At Pendo, we collect tons of data, and we’re always finding new ways to showcase that data so our customers can see how their apps are being used and can make their software more lovable. One of the data visualizations we have been working on recently is Product Engagement Score. To calculate a Product Engagement Score, we combine Stickiness, Growth, and Adoption to show how invested users are in that product.
When working on Product Engagement Score, we had the opportunity to write a completely custom spiderweb chart. However, we used Highcharts for the first release. We had to do a lot of hacking to make it similar, rather than perfect, to the chart’s original design. The first issue was that Highcharts didn’t support the dead space in the center for the PES metric. To accommodate this we had each axis use the range 0 to 150, even though each metric is a value of 0 to 100. Then we added an extra series with values of 50 for each axis, and made it have a white background to form that center dead space. We also didn’t have the signature gradients present on the current Product Engagement Score chart, due to Highcharts not supporting the type of gradients we were looking for.
For our second iteration of the Product Engagement Score chart, we decided to go with something a bit more custom. We opted to use the HTML5 Canvas element, which allows you to draw 2D or 3D graphics on the fly. To draw you can choose from two APIs: Canvas Scripting, or WebGL. The Canvas Scripting API has easy-to-use functions for rendering 2D graphics such as drawing rectangles, arcs, text, and a ton more, which was perfect for our Product Engagement Score chart.
Now that we decided how we were going to render the chart, we needed to wrap it in something to make it reusable. For this we used a Vue component – however, we decided to use the new Composition API. This allowed us to leverage an amazing library called VueUse, which is an essential collection of Composables. A few of the Composables we ended up using for the chart are useRafFn for the main drawing loop, and useTransition for easing functions for our animations. Another benefit to using Vue is that we were able to separate the labels from the canvas and have them in the DOM, while still having it all in one reusable component. This allowed screen readers to be able to read the chart and for the labels to be accessible via keyboard.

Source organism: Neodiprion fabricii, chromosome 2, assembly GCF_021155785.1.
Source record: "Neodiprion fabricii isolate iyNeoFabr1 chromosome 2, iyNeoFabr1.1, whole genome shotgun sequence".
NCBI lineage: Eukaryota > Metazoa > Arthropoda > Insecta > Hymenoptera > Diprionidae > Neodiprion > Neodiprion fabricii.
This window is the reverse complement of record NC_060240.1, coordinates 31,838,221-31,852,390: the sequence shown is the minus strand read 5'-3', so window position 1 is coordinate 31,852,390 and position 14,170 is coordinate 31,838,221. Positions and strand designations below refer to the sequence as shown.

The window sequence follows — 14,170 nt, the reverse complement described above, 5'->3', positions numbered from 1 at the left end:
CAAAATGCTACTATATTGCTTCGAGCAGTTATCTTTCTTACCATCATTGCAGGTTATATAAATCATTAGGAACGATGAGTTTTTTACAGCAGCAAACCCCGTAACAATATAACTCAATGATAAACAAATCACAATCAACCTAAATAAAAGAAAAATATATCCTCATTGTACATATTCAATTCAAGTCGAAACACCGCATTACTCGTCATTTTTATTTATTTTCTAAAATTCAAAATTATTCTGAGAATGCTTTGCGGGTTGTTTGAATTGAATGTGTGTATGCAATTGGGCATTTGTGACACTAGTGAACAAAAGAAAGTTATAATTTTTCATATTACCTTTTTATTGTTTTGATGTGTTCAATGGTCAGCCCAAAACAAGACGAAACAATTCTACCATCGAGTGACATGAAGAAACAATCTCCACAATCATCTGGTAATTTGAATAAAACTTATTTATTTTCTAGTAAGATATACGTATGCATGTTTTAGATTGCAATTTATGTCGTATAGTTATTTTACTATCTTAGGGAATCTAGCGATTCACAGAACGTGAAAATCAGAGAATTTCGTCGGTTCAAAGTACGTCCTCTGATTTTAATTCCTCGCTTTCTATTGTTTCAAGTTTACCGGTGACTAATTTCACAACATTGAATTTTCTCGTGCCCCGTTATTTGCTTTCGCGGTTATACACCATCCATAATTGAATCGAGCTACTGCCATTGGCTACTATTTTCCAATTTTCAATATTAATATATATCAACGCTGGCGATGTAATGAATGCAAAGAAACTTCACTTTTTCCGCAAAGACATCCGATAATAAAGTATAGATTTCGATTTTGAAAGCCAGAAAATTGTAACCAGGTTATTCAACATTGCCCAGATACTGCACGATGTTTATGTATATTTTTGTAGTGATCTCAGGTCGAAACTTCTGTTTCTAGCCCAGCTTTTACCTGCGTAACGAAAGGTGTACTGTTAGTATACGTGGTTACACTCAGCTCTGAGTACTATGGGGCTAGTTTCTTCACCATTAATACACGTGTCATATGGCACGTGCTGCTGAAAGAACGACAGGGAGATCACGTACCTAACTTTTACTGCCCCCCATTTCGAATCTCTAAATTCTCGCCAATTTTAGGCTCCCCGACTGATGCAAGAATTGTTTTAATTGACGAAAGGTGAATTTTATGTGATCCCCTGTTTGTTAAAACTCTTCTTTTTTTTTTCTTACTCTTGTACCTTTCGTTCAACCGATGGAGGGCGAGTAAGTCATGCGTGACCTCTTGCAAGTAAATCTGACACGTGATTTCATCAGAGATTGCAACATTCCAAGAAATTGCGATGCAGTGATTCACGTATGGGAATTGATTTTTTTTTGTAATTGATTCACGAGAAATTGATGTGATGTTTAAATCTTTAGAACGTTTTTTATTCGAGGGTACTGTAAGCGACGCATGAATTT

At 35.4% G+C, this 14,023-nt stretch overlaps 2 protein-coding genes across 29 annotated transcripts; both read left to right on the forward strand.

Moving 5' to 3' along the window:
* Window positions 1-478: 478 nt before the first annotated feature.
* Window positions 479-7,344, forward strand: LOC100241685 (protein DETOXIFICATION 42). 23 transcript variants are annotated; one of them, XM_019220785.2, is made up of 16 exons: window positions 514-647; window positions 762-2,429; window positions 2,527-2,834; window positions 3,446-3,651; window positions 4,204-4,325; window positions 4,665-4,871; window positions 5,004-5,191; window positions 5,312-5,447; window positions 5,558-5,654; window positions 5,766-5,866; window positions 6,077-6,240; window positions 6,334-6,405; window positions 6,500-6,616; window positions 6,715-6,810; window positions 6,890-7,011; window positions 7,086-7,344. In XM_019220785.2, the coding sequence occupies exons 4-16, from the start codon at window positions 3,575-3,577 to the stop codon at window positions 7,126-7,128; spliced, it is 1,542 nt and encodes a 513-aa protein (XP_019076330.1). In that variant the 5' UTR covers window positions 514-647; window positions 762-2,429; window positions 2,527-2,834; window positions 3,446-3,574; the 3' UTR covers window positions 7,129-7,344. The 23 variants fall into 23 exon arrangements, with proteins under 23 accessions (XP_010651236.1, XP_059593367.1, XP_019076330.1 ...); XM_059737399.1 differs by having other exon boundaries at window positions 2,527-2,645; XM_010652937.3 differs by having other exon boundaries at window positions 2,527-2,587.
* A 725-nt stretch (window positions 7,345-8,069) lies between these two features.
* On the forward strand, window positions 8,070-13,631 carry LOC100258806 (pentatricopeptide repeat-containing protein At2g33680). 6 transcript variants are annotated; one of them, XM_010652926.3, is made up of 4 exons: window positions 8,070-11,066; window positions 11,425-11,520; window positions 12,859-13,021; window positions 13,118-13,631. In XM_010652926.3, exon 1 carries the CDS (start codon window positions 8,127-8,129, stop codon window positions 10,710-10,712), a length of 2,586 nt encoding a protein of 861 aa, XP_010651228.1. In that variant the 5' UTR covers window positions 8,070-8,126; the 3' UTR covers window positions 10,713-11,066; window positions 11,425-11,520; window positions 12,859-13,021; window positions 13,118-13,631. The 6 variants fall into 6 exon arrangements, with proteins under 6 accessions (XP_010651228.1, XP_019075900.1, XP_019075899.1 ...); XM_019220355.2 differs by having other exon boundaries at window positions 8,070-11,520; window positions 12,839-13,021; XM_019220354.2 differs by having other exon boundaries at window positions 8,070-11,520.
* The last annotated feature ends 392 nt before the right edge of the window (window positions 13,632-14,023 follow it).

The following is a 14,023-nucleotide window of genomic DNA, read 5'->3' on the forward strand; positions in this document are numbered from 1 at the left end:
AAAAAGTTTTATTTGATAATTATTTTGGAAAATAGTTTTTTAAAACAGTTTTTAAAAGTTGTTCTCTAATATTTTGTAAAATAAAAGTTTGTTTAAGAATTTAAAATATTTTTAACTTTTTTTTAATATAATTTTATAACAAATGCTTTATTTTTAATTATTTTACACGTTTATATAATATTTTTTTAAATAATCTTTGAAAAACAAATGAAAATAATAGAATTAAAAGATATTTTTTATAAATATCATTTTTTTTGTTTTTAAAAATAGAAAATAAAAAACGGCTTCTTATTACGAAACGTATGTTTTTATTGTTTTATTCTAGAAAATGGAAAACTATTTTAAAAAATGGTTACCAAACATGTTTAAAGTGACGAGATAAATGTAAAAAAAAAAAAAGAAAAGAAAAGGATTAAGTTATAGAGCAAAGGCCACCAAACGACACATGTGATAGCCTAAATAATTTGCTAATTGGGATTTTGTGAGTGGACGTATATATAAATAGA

We’ve talked about how we can use the canvas element to draw graphics on the fly, but how do we do animations and make sure the content on the chart stays up to date? We manage this through the main drawing loop, and inside of it a state machine to handle the chart’s multiple states, such as loading, animating, and static. To create this loop we used the useRafFn Composable from VueUse, which in turn uses the requestAnimationFrame function on the window object. This will call our callback function before the next repaint. This will usually be called 60 times per second or more (depending on the monitor’s refresh rate) which means our code needs to be optimized to not take too long. We made another optimization by stopping the main drawing loop when the chart is static. Whenever we need to do an animation or show the loading indicators we start it back up.
The result is a unique chart that users can specifically associate with Product Engagement Score. This also allows us to be more open to future design requests, as we aren’t pinned down by what a library supports. Additionally, we were able to architect the chart with accessibility in mind. Though canvas can be a great tool to create a unique chart, there are other ways to achieve the same result with less work depending on the chart. For example, in the Growth drill down on the Product Engagement Score page, the Active Visitors chart uses just HTML and CSS. A library may be a great idea for a quick win, but it’s always good to keep these alternatives in mind so that the data we provide to our customers can stand out.
Author: Nicole Mattera